A: There was a debate about having regulated red-light districts, which they had in most of the European countries. But the purest reformers rejected it. In New York City, a police official testified in 1885 that there should be red-light districts in the city. Cynical types thought he wanted to bring in one-stop shopping so he could collect money more easily.
Q: How rampant was prostitution at that time?
A: Emma Goldman, the labor radical, thought about 100 percent of single men and about 50 percent of married men went to prostitutes in that era. It gives you a sense of how widespread it was. The thing that most people now don’t realize about prostitution was that almost no respectable women went to the bars at that time. If a woman was in a bar at night, she tended to be a prostitute.
Q: As your book showed, one of the top anti-vice activists was an incredible hypocrite. Hypocrisy, of course, is common in many do-gooder movements, as is self-righteousness. But Roosevelt, several years from becoming president, doesn't come across as either a hypocrite or a prig. Is that your sense too?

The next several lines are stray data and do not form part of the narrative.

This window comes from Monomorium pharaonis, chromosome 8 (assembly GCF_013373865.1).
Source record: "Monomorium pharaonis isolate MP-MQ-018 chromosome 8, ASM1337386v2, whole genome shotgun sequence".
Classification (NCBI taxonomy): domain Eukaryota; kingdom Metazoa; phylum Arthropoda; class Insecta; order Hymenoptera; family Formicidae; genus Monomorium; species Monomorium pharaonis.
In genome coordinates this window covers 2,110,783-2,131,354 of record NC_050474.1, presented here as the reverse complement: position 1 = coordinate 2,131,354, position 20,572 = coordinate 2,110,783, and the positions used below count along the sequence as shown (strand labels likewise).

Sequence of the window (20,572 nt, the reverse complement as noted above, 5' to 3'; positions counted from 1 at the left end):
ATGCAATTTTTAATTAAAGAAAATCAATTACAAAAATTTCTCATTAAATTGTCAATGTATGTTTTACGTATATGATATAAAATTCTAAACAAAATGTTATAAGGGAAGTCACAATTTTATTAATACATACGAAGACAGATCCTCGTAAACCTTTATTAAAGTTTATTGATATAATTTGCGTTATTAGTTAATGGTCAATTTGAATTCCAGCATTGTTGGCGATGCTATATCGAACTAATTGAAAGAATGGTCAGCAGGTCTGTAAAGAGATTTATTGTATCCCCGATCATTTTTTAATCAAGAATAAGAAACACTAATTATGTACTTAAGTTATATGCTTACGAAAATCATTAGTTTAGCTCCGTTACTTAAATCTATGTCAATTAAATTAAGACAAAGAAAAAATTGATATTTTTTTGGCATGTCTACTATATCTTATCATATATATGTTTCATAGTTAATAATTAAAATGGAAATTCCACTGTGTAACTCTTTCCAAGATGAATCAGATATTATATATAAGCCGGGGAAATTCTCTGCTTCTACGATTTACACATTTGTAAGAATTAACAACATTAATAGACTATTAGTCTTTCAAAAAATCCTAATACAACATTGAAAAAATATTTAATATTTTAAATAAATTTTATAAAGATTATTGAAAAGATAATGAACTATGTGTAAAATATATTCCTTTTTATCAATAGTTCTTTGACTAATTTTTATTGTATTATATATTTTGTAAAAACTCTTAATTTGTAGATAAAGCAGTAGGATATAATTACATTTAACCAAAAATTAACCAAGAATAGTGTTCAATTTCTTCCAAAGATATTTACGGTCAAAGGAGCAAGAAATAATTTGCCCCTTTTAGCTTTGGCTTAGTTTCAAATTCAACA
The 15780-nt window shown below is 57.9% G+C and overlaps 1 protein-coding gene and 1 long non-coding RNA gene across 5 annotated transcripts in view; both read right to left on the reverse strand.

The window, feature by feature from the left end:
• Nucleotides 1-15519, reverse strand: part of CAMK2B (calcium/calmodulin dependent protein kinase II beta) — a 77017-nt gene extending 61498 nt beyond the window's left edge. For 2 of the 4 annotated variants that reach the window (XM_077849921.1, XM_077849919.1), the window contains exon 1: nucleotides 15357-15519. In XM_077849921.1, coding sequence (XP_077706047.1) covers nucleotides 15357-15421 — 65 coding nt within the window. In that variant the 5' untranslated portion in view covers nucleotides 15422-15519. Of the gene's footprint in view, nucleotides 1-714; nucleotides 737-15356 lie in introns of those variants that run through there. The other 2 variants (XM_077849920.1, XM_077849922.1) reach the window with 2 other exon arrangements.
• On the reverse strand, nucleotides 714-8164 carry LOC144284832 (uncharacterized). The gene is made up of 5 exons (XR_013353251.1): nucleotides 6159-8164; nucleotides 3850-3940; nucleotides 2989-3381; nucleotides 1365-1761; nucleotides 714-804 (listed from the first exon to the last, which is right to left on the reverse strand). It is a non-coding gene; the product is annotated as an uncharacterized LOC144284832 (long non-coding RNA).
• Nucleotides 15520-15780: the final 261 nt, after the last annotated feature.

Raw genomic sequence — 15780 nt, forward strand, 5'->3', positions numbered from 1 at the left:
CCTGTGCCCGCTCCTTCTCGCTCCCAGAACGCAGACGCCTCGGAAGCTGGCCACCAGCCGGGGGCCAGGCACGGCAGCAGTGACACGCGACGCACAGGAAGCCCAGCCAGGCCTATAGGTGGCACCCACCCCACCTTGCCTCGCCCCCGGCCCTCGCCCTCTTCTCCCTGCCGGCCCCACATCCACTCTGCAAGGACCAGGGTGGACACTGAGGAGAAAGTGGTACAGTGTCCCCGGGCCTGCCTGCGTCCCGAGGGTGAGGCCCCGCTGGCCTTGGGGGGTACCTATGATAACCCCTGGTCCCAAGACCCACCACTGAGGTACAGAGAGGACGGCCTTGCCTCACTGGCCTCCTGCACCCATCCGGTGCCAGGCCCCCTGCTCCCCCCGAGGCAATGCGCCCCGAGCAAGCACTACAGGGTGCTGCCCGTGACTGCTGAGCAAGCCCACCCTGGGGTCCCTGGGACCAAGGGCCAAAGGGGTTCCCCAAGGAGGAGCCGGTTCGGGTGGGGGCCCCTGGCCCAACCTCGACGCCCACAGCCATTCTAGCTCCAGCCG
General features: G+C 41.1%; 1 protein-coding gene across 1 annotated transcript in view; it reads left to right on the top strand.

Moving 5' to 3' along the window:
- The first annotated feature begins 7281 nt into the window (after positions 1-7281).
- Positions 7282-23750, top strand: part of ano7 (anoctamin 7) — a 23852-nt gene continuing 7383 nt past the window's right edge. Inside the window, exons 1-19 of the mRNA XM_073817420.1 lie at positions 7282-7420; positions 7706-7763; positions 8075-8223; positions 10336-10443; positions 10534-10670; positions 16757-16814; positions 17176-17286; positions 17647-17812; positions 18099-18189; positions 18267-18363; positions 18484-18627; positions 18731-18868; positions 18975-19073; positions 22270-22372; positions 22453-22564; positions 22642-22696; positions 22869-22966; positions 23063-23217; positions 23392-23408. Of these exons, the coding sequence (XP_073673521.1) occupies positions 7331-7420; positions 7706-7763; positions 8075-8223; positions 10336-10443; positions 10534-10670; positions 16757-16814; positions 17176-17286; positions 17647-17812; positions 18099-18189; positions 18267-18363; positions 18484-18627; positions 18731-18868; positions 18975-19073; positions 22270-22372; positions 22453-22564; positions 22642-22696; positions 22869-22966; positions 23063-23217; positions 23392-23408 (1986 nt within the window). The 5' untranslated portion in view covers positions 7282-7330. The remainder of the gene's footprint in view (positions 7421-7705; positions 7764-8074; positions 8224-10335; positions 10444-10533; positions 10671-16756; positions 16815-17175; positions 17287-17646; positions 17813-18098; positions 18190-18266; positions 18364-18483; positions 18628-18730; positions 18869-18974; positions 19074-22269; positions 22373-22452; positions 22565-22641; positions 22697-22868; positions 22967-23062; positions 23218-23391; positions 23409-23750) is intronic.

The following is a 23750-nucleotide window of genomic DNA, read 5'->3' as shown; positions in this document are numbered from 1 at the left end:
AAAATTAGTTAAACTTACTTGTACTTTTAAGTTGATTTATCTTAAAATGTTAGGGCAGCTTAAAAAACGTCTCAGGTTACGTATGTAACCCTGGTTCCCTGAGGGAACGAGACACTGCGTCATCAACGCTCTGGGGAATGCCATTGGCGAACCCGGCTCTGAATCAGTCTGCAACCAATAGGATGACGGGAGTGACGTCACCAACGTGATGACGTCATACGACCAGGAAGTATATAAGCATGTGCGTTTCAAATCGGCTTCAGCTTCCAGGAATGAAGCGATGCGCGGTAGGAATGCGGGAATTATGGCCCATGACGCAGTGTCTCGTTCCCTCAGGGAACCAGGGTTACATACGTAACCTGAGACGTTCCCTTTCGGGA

A: He wasn't a hypocrite. He was a happily married man who wasn't sneaking off to the brothels. And he was by no means as self-righteous as some of the more church- and temperance-oriented reformers. But he did irritate people.
Q: Why did he think the city needed to be cleaned up?
A: He was a student of how corrupt the municipal governments of America were, how they’d been taken over by corrupt political organizations. He thought if he cleaned up New York, the Sodom of the country, it would have a snowball effect. If you could do it here, you could clean up any city.
Q: On some nights, he'd wander the streets of the city incognito and confront cops who weren't doing their jobs. What would happen?